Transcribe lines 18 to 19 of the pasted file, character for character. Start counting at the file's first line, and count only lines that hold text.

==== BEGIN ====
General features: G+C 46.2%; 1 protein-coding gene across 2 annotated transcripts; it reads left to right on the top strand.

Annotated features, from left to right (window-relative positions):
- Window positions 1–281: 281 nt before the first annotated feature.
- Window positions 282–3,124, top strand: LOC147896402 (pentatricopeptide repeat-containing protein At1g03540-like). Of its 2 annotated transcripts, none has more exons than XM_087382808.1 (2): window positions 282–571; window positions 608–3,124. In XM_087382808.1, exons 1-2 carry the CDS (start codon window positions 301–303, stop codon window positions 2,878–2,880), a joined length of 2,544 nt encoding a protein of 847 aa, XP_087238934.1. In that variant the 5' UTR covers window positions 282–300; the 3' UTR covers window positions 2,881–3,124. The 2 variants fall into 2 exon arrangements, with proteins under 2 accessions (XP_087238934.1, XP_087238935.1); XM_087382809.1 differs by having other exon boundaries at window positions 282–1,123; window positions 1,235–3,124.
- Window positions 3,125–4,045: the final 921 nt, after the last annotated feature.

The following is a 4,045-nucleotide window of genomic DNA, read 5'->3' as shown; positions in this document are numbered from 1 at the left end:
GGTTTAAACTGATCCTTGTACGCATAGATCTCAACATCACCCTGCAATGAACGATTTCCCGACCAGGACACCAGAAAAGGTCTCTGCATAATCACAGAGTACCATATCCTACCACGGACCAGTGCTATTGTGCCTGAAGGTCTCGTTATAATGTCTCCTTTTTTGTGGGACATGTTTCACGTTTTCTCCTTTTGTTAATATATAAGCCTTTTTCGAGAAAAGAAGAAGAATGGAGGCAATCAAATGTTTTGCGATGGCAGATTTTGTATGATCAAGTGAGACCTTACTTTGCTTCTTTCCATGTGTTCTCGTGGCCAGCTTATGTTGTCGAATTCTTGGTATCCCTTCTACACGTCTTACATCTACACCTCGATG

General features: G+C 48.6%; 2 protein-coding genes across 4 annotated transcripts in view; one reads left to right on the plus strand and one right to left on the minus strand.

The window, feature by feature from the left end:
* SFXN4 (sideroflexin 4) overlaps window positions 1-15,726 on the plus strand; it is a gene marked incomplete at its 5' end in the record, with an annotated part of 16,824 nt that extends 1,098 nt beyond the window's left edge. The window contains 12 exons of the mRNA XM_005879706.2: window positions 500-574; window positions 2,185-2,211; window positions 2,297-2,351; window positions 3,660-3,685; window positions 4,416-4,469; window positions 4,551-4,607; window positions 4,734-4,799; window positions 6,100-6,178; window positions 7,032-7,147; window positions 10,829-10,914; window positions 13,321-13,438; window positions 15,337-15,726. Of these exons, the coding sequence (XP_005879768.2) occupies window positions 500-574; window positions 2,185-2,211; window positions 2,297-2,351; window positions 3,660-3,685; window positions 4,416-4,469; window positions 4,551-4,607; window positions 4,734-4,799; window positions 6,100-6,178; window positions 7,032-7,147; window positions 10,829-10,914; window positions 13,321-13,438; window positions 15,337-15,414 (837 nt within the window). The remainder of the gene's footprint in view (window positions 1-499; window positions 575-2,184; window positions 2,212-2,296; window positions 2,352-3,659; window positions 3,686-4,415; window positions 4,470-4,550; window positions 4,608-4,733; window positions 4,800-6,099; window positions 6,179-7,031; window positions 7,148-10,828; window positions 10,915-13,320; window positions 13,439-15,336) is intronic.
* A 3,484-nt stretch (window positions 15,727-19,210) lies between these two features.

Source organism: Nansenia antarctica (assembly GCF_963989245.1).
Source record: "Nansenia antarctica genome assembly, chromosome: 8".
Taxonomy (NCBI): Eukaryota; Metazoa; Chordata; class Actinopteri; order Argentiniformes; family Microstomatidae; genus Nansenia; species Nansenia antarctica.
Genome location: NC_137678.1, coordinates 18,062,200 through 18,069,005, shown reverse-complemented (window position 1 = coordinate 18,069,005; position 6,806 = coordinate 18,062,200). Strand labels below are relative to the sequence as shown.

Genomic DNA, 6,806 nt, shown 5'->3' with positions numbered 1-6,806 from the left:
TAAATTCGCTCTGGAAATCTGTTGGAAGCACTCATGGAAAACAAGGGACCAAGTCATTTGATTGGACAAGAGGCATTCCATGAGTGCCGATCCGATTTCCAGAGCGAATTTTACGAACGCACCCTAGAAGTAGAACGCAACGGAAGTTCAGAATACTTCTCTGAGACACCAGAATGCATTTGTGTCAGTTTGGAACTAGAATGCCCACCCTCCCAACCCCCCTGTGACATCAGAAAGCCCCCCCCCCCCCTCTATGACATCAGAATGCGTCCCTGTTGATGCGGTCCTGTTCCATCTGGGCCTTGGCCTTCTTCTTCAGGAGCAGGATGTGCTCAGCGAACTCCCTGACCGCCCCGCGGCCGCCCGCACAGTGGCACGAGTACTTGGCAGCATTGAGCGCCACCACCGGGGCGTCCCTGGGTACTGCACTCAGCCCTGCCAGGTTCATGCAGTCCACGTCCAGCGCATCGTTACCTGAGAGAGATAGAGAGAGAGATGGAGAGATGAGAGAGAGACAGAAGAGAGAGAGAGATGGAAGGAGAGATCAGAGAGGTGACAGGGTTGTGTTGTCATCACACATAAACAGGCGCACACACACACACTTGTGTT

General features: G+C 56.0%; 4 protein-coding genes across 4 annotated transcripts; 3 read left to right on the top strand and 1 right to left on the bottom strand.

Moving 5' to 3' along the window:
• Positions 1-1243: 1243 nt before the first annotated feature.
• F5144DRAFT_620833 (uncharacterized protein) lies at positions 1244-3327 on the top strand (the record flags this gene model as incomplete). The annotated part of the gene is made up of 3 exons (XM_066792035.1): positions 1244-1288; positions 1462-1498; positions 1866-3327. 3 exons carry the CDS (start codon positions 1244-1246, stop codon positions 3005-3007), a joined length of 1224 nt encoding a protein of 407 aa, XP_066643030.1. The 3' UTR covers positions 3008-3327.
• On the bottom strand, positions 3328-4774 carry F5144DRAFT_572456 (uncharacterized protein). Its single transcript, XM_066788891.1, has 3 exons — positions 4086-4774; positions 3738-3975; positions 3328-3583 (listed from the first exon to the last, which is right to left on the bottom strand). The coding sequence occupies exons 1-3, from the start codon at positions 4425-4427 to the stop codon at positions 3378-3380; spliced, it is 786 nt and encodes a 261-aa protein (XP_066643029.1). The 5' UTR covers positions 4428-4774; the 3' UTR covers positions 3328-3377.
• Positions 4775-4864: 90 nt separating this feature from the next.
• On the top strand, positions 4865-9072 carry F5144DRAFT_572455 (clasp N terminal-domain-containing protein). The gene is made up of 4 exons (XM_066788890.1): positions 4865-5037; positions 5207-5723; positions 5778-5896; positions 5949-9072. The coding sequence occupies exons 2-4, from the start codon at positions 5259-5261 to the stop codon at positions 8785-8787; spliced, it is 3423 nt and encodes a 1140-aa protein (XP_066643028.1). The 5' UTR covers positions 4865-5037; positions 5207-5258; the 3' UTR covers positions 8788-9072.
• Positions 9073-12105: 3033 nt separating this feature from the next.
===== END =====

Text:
General features: G+C 56.0%; 4 protein-coding genes across 4 annotated transcripts; 3 read left to right on the top strand and 1 right to left on the bottom strand.

Moving 5' to 3' along the window: